How to Invest with Stocks at All-Time Highs
Start Investing in 2017
I felt like an economic Einstein back in 2000.
Then the dot-com bubble burst. My account started taking on water like a sinking ship: wind, rain, cabins flooding, masts breaking, sails ripping, lightning flashing.
The sailors were so scared, they were pushing women and children out of the way to get on a lifeboat.
Every day I sat glued to the computer, watching years of hard work melt away. You don’t forget that pit in your stomach. Because I needed to salvage something, I dumped all my shares.
Then the worst thing happened: stocks soared.
The Fed slashed rates. That unleashed a kind of animal spirit, sparking a huge upswing. It felt like it was one big party and I missed all the fun.
Of course, I’m not the first person to get left behind after a rally. A lot of people bailed before the recent bull market.
Buoyed by a flood of cheap money, the Dow has soared past 20,000. Those gains have a lot of people itching to get back into equities.
For anyone looking in, it feels like being stuck between a rock and a hard place. Do we buy stocks at all-time highs or wait for a correction? For those of us with memories of 2009, you’d need titanium orbs to jump back in.
I’m always a big fan of owning wonderful American businesses. That doesn’t mean, however, that you have to go the whole hog and bet the farm in one shot. If you’ve missed the rally over the past few years, here are five tips to get back in.
Buy Slowly: You can take the guesswork out of investing by spreading out purchases over time.
Say you have $100,000 to invest. Instead of putting all of that money to work at once, you start by investing $10,000 or so. The rest can be put into the market incrementally over months.
If stocks rise, you profit. If not, you can buy shares at cheaper prices. Too many people approach investing as an all-or-nothing decision. And given most investors (myself included) have the market timing skills of a potato, they’re prone to going all-in at the worst possible moment.
Plan Ahead: Write down your strategy before putting any cash to work. This plan should include goals, asset allocations and investment criteria. Like a pilot going through their emergency checklist, writing down rules beforehand makes it easier to keep a level head.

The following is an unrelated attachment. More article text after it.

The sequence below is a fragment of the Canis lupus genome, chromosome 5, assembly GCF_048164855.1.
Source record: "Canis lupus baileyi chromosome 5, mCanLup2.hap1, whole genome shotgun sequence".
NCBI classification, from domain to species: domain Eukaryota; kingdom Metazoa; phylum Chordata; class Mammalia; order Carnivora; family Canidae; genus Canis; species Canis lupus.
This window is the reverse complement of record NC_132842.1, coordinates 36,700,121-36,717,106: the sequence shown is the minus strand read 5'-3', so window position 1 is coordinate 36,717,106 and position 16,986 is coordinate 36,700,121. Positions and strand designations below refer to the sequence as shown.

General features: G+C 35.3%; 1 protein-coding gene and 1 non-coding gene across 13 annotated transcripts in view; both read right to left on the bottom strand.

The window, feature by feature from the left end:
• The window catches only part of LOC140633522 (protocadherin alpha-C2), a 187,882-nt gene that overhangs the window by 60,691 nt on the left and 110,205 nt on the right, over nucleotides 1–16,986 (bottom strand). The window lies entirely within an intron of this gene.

My approach? I divide my net worth evenly among four groups (cash, stocks, bonds, and hard assets). Each year, I rebalance my positions, trimming my winners and adding to losers. It’s a disciplined, proactive technique to buy low and sell high.
Diversify: U.S. stocks now hover near all-time highs, but European equities have been hammered. You can find absolute bargains in emerging markets. Canadian stocks have gone nowhere for over 10 years.
Most people chase hot sectors, and we tend to invest close to home. But as we’ve seen over and over again, yesterday’s losers become tomorrow’s hot stocks.
Manage Risk: When the market looks like a straight up rocket ride, it’s easy to forget that shares can drop in an instant. Who hasn’t let their emotions trick themselves into taking more risk? Every portfolio, though, should include a hearty portion of fixed-income investments. Locking in a two-percent yield might not sound exciting, but that security gives a nice buffer after the Dow drops 500 points.
Most people hate cash. They look at the yield, subtract inflation, and assume they’re getting killed. Cash, though, is like an option on every asset class. Keeping some reserves gives you the courage to buy when the market swoons.
Don’t Predict: This might throw some readers off, but where stocks go next doesn’t matter. I recently read a great piece from the early 90’s. In the article, the author correctly called the coming recession, higher interest rates, and the next market plunge.
The funny thing? His great call hardly mattered. Even if you made the mistake of buying stocks near the top, the Dow went on to deliver an eight-percent annualized return over the next 20 years. History shows fretting about the next correction is mostly a waste of time.
Bottom line: market tops tend to be slow, drawn-out affairs, while bottoms are tempestuous events. A tiny, tiny group of people can call either, and you (and I) are not in that club.
So why throw money at your portfolio and hope for the best? Diversification, portfolio rebalancing, and dollar cost averaging will improve your returns—assuming you have the discipline to stick with them.